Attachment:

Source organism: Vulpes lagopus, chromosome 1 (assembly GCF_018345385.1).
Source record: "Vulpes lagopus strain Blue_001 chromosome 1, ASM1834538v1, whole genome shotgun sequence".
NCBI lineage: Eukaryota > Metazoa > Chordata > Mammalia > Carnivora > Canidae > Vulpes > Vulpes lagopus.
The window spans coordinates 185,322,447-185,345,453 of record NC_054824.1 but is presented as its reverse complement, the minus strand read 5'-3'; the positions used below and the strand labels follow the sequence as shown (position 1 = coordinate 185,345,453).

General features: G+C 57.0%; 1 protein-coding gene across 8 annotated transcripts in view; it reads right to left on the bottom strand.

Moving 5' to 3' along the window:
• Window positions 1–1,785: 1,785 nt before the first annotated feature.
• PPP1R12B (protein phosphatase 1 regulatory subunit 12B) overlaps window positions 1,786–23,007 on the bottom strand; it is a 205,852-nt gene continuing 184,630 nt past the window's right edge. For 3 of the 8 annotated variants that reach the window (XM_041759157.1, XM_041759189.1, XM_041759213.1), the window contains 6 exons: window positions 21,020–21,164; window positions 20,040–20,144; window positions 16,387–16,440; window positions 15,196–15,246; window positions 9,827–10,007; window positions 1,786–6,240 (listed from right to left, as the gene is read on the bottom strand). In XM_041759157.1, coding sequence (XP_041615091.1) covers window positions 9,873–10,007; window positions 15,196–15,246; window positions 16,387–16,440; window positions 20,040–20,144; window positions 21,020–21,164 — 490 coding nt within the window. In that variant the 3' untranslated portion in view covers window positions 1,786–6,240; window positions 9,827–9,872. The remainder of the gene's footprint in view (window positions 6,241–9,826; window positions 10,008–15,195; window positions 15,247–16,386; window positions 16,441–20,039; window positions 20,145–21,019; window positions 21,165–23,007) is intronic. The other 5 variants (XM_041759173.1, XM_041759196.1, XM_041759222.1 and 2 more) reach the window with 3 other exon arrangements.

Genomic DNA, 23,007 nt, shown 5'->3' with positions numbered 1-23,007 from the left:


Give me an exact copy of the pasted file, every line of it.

Source organism: Vulpes lagopus, chromosome 1 (assembly GCF_018345385.1).
Source record: "Vulpes lagopus strain Blue_001 chromosome 1, ASM1834538v1, whole genome shotgun sequence".
NCBI lineage: Eukaryota > Metazoa > Chordata > Mammalia > Carnivora > Canidae > Vulpes > Vulpes lagopus.
The window spans coordinates 185,322,447-185,345,453 of record NC_054824.1 but is presented as its reverse complement, the minus strand read 5'-3'; the positions used below and the strand labels follow the sequence as shown (position 1 = coordinate 185,345,453).

General features: G+C 57.0%; 1 protein-coding gene across 8 annotated transcripts in view; it reads right to left on the bottom strand.

Moving 5' to 3' along the window:
• Window positions 1–1,785: 1,785 nt before the first annotated feature.
• PPP1R12B (protein phosphatase 1 regulatory subunit 12B) overlaps window positions 1,786–23,007 on the bottom strand; it is a 205,852-nt gene continuing 184,630 nt past the window's right edge. For 3 of the 8 annotated variants that reach the window (XM_041759157.1, XM_041759189.1, XM_041759213.1), the window contains 6 exons: window positions 21,020–21,164; window positions 20,040–20,144; window positions 16,387–16,440; window positions 15,196–15,246; window positions 9,827–10,007; window positions 1,786–6,240 (listed from right to left, as the gene is read on the bottom strand). In XM_041759157.1, coding sequence (XP_041615091.1) covers window positions 9,873–10,007; window positions 15,196–15,246; window positions 16,387–16,440; window positions 20,040–20,144; window positions 21,020–21,164 — 490 coding nt within the window. In that variant the 3' untranslated portion in view covers window positions 1,786–6,240; window positions 9,827–9,872. The remainder of the gene's footprint in view (window positions 6,241–9,826; window positions 10,008–15,195; window positions 15,247–16,386; window positions 16,441–20,039; window positions 20,145–21,019; window positions 21,165–23,007) is intronic. The other 5 variants (XM_041759173.1, XM_041759196.1, XM_041759222.1 and 2 more) reach the window with 3 other exon arrangements.

Genomic DNA, 23,007 nt, shown 5'->3' with positions numbered 1-23,007 from the left: